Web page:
Leather Perspectives – Past Present, and Future
An Afternoon with Master David Walker
Master David began his Leather journey in 1980 by being introduced into it from a friend. His friend happened to be gay and already in the lifestyle so Master David was introduced to his first Leather house. Although he identified as straight, he was still welcome in the house; albeit at the lowest rank. Only after years of service and dedication was he able to earn his leathers and grow within the culture of Leather. This afternoon he shared his thoughts and perspectives on Leather’s history; where we’ve been and where we’re going.
During the early 80’s there was a club in San Francisco called “Catacombs” and it was America’s first dungeon. It began as a gay men’s only club but soon included lesbians, bi, and hetero customers. This of course was not wholly accepted by the gay community, but it was a major transition for Leather at the time. Master David witnessed new terms; the Sexual Frontier and words were being adopted such as S/M standing for sensuality and mutuality. It meant to encompass everyone and to exclude none. Change was arriving and it would transform into what we may consider a beginning to our modern Leather.
Leather, as it began after World War 2, had a formal military structure that allowed no room for mistrust. What happened in Leather stayed in Leather; the ability to keep secrets was essential. Master David was quick to say, “Perhaps the most famous tradition to come from our past is the earning of leathers and the ranking system involved. Your earned leathers represented your level of trust and where you were in your journey.” Traditions are what keeps us connected to our past and provides for the future.
When speaking of Leather and its past, Master David promoted the idea that Leather is a tribal experience. By using this example he illustrated the way in which Leather folk interacted with each other as well as the protocols and traditions shared by all. A tribal structure allows for a more intimate gathering of people; it becomes like a family. Within a family there are certain rules and laws that are honored. Respect has to be earned and people are held to a certain standard. Ultimately you were not required to like everyone in the tribe, but you must render the respect that their behavior and dedication warranted.
During the 1980’s the AIDS crisis heavily impacted Leather and the gay community and eventually Leather became politically active. With the stigma that followed AIDS, many within the Leather community became inactive for reasons of health or fear. Many families were destroyed during this time… Due to the efforts of the supporters for AIDS awareness the World Health Organization recognized the first World AIDS Day and President Bush signed into law the Ryan White Care Act. Although the views concerning AIDS were changing, Leather was forever affected.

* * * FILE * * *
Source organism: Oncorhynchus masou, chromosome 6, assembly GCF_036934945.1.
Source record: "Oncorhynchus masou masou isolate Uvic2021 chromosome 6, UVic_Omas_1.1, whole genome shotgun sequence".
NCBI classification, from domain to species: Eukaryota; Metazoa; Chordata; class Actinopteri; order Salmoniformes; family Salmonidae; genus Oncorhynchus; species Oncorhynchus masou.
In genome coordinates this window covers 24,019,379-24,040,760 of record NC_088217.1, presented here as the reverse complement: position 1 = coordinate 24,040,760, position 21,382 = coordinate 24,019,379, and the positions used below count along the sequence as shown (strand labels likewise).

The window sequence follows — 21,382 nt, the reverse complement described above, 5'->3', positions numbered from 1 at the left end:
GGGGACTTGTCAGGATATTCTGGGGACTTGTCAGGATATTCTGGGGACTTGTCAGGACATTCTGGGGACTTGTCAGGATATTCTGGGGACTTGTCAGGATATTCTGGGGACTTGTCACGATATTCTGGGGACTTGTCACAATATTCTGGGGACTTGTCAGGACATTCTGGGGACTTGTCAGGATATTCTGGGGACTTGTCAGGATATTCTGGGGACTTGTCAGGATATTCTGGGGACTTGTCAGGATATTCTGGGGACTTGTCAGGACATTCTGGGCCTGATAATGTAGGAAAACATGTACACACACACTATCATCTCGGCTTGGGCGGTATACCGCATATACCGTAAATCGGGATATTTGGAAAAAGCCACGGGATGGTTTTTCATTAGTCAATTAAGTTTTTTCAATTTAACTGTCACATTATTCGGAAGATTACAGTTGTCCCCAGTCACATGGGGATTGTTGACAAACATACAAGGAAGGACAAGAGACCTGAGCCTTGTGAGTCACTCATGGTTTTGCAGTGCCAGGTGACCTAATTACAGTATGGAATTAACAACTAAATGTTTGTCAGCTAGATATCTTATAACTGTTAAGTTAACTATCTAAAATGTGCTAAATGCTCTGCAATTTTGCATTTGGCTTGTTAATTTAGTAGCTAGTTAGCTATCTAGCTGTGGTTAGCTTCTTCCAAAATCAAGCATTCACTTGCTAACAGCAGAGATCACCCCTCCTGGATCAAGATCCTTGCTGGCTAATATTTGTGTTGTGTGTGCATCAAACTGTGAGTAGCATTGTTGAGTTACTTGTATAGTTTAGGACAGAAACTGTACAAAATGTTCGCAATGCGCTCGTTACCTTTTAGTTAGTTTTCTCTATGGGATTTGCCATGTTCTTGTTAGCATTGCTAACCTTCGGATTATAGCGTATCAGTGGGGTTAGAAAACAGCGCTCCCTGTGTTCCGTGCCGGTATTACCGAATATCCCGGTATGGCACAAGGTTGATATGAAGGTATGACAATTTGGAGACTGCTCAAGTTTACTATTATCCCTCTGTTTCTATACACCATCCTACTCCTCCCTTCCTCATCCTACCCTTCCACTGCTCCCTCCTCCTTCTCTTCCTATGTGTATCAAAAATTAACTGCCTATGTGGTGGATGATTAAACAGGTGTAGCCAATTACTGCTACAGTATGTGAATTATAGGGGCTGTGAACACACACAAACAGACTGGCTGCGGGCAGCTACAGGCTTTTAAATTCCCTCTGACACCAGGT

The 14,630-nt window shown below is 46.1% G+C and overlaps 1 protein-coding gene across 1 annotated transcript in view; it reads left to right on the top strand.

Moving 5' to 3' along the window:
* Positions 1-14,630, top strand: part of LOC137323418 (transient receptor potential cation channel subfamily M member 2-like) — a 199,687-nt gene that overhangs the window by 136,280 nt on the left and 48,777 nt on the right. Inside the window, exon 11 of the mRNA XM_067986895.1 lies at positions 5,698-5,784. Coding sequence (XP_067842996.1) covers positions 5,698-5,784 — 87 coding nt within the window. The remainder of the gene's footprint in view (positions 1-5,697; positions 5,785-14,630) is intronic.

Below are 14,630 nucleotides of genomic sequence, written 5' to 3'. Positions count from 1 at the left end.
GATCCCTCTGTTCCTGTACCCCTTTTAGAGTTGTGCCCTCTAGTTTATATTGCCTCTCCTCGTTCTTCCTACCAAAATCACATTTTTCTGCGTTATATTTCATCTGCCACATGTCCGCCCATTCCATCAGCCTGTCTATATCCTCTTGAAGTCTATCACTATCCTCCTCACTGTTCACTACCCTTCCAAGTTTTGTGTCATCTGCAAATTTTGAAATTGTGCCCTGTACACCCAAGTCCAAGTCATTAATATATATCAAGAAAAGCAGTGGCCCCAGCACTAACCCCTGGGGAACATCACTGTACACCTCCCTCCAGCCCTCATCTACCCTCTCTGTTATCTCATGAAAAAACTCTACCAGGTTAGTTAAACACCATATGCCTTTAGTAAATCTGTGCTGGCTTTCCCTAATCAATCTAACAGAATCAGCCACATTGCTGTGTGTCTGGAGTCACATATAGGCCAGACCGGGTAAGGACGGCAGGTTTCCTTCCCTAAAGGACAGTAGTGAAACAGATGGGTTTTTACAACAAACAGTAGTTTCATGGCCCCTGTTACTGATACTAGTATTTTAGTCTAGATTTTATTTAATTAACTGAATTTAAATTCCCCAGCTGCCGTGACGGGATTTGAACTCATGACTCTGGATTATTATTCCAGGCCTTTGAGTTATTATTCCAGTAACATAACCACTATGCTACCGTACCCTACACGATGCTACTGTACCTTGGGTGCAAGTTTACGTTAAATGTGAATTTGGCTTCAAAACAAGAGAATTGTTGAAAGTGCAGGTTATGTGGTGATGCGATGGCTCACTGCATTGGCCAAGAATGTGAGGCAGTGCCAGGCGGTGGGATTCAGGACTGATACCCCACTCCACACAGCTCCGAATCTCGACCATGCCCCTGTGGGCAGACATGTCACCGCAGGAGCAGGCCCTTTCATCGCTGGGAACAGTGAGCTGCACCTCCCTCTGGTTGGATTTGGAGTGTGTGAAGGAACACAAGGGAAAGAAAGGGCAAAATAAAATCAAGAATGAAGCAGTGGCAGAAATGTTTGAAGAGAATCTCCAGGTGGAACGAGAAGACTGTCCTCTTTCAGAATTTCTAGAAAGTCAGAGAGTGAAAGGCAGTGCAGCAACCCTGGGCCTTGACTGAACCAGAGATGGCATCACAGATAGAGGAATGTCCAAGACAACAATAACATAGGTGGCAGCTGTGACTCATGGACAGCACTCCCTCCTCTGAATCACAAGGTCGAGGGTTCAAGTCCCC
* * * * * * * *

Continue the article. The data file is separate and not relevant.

Master David smiled when he said, “The1990’s brought us the best and worst thing to happen to Leather…the Internet”. The Internet has allowed people to connect in more discreet ways and it is easier to locate groups and Leather families. Leather and BDSM education is also easier to access as well as “how to” videos. The biggest downside, according to Master David, unfortunately is that the anonymity of the internet permits “experts” to misrepresent Leather and distort information. What is the ultimate verdict? Time will tell if the ability to instantly communicate will be a boon or bane for Leather…
Where does that leave us for the new century? Master David offered this, “What we know as Leather is dying. The lifestyle is being watered down with political correctness”. It can also be said that anyone who speaks about real issues or concerns is immediately ridiculed by those who know nothing about the community or the speaker. Master David also commented that many in Leather are treating it like a cafeteria; taking what they want and leaving what they do not. Traditional Leather is changing, but is it dying or simply growing beyond its roots? With the inclusion of pansexual identities and a more democratic organization what do we see in the future?
Master David ended his presentation with a series of “what if” questions and they entailed some perspectives on the future of Leather. The first pondered if Leather is missing anything now that it had in its past. Is there a missing link between the beginning of Leather and its current iteration? What if we could change our trajectory? Perhaps more importantly, should we adopt a military style again but with slight modifications? Has Leather overall become too lax in its execution?
In conclusion, Master David insisted that fresh blood is needed for Leather to survive but there seems to be too many groups that separate us rather than unite us. Tribes and clubs are small, intimate, and familial. As we get larger we lose the intimacy that’s needed for more traditional Leather. Master David said, “I wanna find younger people to teach leadership to. This doesn’t mean that you immediately make them rulers.” Master David was fond of saying throughout the afternoon, “Leather is a ride, but not always an upward ride.”